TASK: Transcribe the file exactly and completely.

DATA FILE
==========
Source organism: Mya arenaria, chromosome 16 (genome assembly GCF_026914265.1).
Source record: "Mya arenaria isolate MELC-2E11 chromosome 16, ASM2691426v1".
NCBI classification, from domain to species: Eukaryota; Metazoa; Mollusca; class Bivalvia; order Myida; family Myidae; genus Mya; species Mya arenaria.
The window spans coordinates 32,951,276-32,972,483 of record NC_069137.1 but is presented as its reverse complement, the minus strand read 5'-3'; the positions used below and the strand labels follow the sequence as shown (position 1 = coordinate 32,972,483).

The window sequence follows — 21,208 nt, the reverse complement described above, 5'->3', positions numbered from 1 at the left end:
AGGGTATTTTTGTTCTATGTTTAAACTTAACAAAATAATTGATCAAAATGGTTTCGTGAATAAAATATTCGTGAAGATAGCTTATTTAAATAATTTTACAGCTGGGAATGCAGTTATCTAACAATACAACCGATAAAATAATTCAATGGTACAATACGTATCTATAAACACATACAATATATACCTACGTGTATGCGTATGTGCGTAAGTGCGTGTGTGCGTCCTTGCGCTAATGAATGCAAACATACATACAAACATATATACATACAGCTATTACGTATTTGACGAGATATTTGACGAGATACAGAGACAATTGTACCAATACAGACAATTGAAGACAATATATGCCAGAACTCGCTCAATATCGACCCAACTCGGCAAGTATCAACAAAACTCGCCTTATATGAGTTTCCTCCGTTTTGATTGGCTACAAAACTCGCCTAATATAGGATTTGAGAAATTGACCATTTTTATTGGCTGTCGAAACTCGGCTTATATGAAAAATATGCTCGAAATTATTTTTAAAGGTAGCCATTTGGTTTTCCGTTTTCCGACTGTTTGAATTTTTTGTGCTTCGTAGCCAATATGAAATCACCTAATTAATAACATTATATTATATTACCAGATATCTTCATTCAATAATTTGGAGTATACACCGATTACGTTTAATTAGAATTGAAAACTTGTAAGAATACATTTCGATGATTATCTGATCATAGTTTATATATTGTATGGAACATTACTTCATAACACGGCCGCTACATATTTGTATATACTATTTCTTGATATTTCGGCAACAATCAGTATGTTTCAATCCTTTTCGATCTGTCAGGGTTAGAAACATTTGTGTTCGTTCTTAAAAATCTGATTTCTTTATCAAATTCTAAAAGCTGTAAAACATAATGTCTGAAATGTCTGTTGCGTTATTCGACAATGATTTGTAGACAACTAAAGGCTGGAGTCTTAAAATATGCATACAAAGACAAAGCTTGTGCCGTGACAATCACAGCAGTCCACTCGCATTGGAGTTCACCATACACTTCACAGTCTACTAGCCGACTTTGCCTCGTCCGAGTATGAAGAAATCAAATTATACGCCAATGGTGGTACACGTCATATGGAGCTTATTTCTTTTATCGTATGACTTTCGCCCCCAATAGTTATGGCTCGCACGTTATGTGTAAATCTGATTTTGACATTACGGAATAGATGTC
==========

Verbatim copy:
Source organism: Mya arenaria, chromosome 16 (genome assembly GCF_026914265.1).
Source record: "Mya arenaria isolate MELC-2E11 chromosome 16, ASM2691426v1".
NCBI classification, from domain to species: Eukaryota; Metazoa; Mollusca; class Bivalvia; order Myida; family Myidae; genus Mya; species Mya arenaria.
The window spans coordinates 32,951,276-32,972,483 of record NC_069137.1 but is presented as its reverse complement, the minus strand read 5'-3'; the positions used below and the strand labels follow the sequence as shown (position 1 = coordinate 32,972,483).

The window sequence follows — 21,208 nt, the reverse complement described above, 5'->3', positions numbered from 1 at the left end:
AGGGTATTTTTGTTCTATGTTTAAACTTAACAAAATAATTGATCAAAATGGTTTCGTGAATAAAATATTCGTGAAGATAGCTTATTTAAATAATTTTACAGCTGGGAATGCAGTTATCTAACAATACAACCGATAAAATAATTCAATGGTACAATACGTATCTATAAACACATACAATATATACCTACGTGTATGCGTATGTGCGTAAGTGCGTGTGTGCGTCCTTGCGCTAATGAATGCAAACATACATACAAACATATATACATACAGCTATTACGTATTTGACGAGATATTTGACGAGATACAGAGACAATTGTACCAATACAGACAATTGAAGACAATATATGCCAGAACTCGCTCAATATCGACCCAACTCGGCAAGTATCAACAAAACTCGCCTTATATGAGTTTCCTCCGTTTTGATTGGCTACAAAACTCGCCTAATATAGGATTTGAGAAATTGACCATTTTTATTGGCTGTCGAAACTCGGCTTATATGAAAAATATGCTCGAAATTATTTTTAAAGGTAGCCATTTGGTTTTCCGTTTTCCGACTGTTTGAATTTTTTGTGCTTCGTAGCCAATATGAAATCACCTAATTAATAACATTATATTATATTACCAGATATCTTCATTCAATAATTTGGAGTATACACCGATTACGTTTAATTAGAATTGAAAACTTGTAAGAATACATTTCGATGATTATCTGATCATAGTTTATATATTGTATGGAACATTACTTCATAACACGGCCGCTACATATTTGTATATACTATTTCTTGATATTTCGGCAACAATCAGTATGTTTCAATCCTTTTCGATCTGTCAGGGTTAGAAACATTTGTGTTCGTTCTTAAAAATCTGATTTCTTTATCAAATTCTAAAAGCTGTAAAACATAATGTCTGAAATGTCTGTTGCGTTATTCGACAATGATTTGTAGACAACTAAAGGCTGGAGTCTTAAAATATGCATACAAAGACAAAGCTTGTGCCGTGACAATCACAGCAGTCCACTCGCATTGGAGTTCACCATACACTTCACAGTCTACTAGCCGACTTTGCCTCGTCCGAGTATGAAGAAATCAAATTATACGCCAATGGTGGTACACGTCATATGGAGCTTATTTCTTTTATCGTATGACTTTCGCCCCCAATAGTTATGGCTCGCACGTTATGTGTAAATCTGATTTTGACATTACGGAATAGATGTC